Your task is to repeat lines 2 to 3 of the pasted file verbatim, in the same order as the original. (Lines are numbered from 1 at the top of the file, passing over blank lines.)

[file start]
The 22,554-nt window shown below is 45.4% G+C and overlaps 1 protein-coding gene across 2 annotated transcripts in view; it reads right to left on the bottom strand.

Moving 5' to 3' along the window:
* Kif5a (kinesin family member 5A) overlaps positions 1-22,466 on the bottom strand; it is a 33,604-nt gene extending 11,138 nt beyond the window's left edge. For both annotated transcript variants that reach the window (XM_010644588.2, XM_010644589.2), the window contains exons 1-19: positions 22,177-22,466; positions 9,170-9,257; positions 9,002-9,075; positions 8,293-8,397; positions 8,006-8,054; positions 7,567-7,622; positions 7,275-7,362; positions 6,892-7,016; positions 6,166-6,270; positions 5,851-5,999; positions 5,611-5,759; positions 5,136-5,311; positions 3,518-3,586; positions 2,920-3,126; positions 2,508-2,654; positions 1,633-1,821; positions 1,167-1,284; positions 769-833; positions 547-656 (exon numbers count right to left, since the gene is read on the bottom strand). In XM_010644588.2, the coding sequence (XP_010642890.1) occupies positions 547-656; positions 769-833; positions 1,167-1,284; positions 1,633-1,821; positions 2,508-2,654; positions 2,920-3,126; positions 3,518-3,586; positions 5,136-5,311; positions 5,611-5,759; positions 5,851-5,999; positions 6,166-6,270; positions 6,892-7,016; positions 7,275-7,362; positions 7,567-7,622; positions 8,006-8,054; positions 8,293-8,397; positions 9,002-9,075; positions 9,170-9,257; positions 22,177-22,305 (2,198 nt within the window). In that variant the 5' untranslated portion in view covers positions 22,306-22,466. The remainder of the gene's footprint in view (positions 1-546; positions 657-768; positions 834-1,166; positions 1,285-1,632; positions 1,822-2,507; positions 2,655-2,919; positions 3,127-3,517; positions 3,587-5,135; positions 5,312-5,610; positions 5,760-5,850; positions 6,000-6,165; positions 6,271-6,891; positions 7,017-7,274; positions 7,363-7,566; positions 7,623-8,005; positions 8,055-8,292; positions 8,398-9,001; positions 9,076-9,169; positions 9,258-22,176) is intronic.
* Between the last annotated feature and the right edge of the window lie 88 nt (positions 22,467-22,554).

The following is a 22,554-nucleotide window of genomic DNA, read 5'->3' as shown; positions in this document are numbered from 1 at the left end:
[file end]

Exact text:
Moving 5' to 3' along the window:
* Kif5a (kinesin family member 5A) overlaps positions 1-22,466 on the bottom strand; it is a 33,604-nt gene extending 11,138 nt beyond the window's left edge. For both annotated transcript variants that reach the window (XM_010644588.2, XM_010644589.2), the window contains exons 1-19: positions 22,177-22,466; positions 9,170-9,257; positions 9,002-9,075; positions 8,293-8,397; positions 8,006-8,054; positions 7,567-7,622; positions 7,275-7,362; positions 6,892-7,016; positions 6,166-6,270; positions 5,851-5,999; positions 5,611-5,759; positions 5,136-5,311; positions 3,518-3,586; positions 2,920-3,126; positions 2,508-2,654; positions 1,633-1,821; positions 1,167-1,284; positions 769-833; positions 547-656 (exon numbers count right to left, since the gene is read on the bottom strand). In XM_010644588.2, the coding sequence (XP_010642890.1) occupies positions 547-656; positions 769-833; positions 1,167-1,284; positions 1,633-1,821; positions 2,508-2,654; positions 2,920-3,126; positions 3,518-3,586; positions 5,136-5,311; positions 5,611-5,759; positions 5,851-5,999; positions 6,166-6,270; positions 6,892-7,016; positions 7,275-7,362; positions 7,567-7,622; positions 8,006-8,054; positions 8,293-8,397; positions 9,002-9,075; positions 9,170-9,257; positions 22,177-22,305 (2,198 nt within the window). In that variant the 5' untranslated portion in view covers positions 22,306-22,466. The remainder of the gene's footprint in view (positions 1-546; positions 657-768; positions 834-1,166; positions 1,285-1,632; positions 1,822-2,507; positions 2,655-2,919; positions 3,127-3,517; positions 3,587-5,135; positions 5,312-5,610; positions 5,760-5,850; positions 6,000-6,165; positions 6,271-6,891; positions 7,017-7,274; positions 7,363-7,566; positions 7,623-8,005; positions 8,055-8,292; positions 8,398-9,001; positions 9,076-9,169; positions 9,258-22,176) is intronic.